We found the most tempting offer on Yossi Hoffman's Facebook page, where he wrote: "We urgently need Sephardic guys willing to pray on Rosh Hashana in China, including flights, accommodation and an allowance of $700."
Rabbi Benny Chen of Jerusalem, 48, who works in real estate, has been serving in the past four years as the rabbi of the Sephardic community in Guangzhou, a port city in southern China which attracts businesspeople from all over the world. The place has a Chabad emissary, but there is also a Sephardic community which established a magnificent synagogue about six months ago, named after Meir Haim Yifrach.
"Ahead of Rosh Hashana, we wanted the prayer to be held in a joyful and special atmosphere," says the rabbi," and so the community's donors were willing to fund the transport of seven guys who would come here from Israel, from the Mir and Shitrit Yosef yeshivot. All expenses are covered by us of course: Flights, accommodation, food, and each receive an allowance of $700 as well.
Synagogue in Guangzhou, China. Allowance of $700 plus full accommodation, including flights
"Thanks to donations we serve free kosher meals, every day, in the morning and in the evening, after the prayer," Rabbi Chen adds. "When there are major exhibitions we host up to 200 businesspeople from Israel, the United States and Europe, and Jews who moved to China to make a living.
"We are not asking the guests for any donation for the food or accommodation, neither on weekdays nor on Shabbat and holidays. The amazing thing is seeing our Shabbat meal when they start singing Shabbat songs at the end of the meals, and sometimes the singing goes on for three or four hours."
Rabbi Shlomo Margaliot, CEO of the Chabad patrol vehicles, also known as the "operations tank," sends a number of teams every year to communities in need of cantors and shofar blowers. This year five vehicles are being sent to the moshavim of Ein Ayala and Bat Shlomo and to three IDF bases.
'It's hard to find guys who are not shy and know how to blow the shofar and read from the Torah.' Mitzvah tank (Illustration photo: Hagai Aharon)
Well, "vehicle" is a slightly general word. It is actually a huge caravan equipped with a toilet, a shower, a fridge, folding beds, prayer books and, of course, Chabad information leaflets.
In addition, there is food and drinks, including grapefruit for Kiddush, which are enough for the two days of Rosh Hashana and Shabbat for the three team members. As the caravan's engine does not work during the holiday, the vehicle is connected to electricity to supply lighting and power for the fridge and air conditioner.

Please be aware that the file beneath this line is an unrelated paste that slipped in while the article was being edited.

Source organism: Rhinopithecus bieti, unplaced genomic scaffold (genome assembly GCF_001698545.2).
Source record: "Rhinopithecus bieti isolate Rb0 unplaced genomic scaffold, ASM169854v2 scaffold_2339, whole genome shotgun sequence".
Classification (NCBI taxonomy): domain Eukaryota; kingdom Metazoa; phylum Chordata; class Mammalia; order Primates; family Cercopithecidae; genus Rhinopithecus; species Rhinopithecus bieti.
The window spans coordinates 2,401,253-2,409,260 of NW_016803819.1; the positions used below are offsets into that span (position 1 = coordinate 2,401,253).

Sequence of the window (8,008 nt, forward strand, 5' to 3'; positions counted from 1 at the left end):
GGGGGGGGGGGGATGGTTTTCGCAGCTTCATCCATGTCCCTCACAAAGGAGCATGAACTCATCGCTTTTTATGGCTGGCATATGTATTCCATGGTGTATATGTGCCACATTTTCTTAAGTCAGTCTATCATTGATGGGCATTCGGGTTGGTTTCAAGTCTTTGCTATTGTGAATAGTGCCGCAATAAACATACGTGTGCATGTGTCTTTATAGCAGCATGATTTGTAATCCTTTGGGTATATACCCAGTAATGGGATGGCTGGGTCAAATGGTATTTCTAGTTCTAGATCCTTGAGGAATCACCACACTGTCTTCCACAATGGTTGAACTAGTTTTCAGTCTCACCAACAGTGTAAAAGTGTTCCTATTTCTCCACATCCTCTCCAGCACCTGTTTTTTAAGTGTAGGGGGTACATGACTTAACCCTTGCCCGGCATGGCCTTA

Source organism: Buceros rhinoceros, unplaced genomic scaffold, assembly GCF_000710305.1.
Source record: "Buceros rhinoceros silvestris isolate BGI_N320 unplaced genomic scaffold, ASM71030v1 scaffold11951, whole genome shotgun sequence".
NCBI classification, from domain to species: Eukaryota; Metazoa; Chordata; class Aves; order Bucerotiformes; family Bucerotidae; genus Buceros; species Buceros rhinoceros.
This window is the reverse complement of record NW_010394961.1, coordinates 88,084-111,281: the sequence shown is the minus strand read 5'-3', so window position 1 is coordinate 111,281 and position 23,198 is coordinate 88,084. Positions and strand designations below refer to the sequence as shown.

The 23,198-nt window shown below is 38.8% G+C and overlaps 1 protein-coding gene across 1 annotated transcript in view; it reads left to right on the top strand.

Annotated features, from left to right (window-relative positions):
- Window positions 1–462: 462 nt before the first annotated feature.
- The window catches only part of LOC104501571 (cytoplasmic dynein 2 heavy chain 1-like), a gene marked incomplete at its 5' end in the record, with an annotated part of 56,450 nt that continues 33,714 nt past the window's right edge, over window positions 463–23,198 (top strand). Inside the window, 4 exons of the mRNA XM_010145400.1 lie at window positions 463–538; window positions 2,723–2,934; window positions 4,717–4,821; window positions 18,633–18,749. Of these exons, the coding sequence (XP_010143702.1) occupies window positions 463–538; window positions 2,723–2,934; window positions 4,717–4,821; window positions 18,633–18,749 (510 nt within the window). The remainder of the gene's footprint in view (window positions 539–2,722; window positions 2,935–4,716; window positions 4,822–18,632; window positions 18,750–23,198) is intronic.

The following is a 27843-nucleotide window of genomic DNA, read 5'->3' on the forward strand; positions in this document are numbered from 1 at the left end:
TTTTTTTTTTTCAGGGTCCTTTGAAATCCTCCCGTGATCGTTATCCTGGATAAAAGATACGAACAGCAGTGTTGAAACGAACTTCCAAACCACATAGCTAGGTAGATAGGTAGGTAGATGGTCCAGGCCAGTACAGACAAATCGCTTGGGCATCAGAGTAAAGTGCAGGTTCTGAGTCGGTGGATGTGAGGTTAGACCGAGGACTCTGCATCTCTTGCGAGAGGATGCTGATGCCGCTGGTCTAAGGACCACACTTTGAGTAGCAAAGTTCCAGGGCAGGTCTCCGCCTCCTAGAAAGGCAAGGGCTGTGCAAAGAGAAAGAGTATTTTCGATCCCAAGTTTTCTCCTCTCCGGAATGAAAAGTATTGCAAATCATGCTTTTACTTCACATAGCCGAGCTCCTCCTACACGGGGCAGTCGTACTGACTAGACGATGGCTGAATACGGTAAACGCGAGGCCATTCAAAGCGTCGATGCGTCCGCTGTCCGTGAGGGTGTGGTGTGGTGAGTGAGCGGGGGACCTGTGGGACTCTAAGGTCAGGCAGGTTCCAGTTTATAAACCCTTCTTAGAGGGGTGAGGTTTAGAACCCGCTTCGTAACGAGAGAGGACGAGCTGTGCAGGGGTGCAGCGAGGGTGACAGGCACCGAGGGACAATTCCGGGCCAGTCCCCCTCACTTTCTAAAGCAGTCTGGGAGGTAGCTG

"We are usually approached by many yeshiva students who want to take part in the activity. The problem is that during the holidays, many Chabad Hasidim fly to 770 (the Lubavitcher Rebbe's house) in New York, and it's hard to find guys who are not shy and know both how to blow the shofar and how to read from the Torah. That's why they get an allowance of some NIS 300 (about $82) per person.
"But the truth is that they work very hard, because after the prayer they go to senior citizens' homes and, medical centers and other places, in order to give Jews the opportunity to blow the shofar."
Praying with criminals
T. is a yeshiva student, a Chabad Hasid, who in recent years has been serving as cantor in several prisons. He says he got NIS 1,500 ($410) for Rosh Hashana and Yom Kippur prayers.
"It was an amazing and unique experience praying with prisoners," he says. "First of all, when you say in the Kol Nidrei prayer, "We permit praying with prisoners," every word has a special meaning.
"The prayer there is said intentionally, because the prisoners who arrive for the prayer have a lot to ask God for. On the other hand, they have no patience for long prayers, so a yeshiva student who comes there must be aware of the identity of his target audience in advance."
Is there any fear of the prisoners?
"In principle, the warden is instructed not to lock the door in the place we pray in, and to keep eye contact with us. But after one of the prayers, I approached the door and discovered that it was locked. I suggested to the prisoners that we study some of the holiday laws together, and that's what we did, until one of them asked me: 'Well, distinguished rabbi, what is it like sitting in jail?!'"
Army becomes your home
In exceptional cases the hunt is not only for yeshiva students, but also for religious families willing to stay at IDF bases on Rosh Hashana.
The Mahane Meshutaf ("joint camp") organization, in coordination with the IDF Chief Rabbinate, looked for families in which the father can read the Torah, explain to the soldiers about the holiday traditions and deliver Torah lessons.
The operation's organizers stated that they prefer families in which the men can both read from the Torah and serve as cantors. As staying in a base for three days in a row is not what many people wish four, the operation's organizers promised a "decent scholarship" to those who answer the call, as well as "conformed and organized accommodation."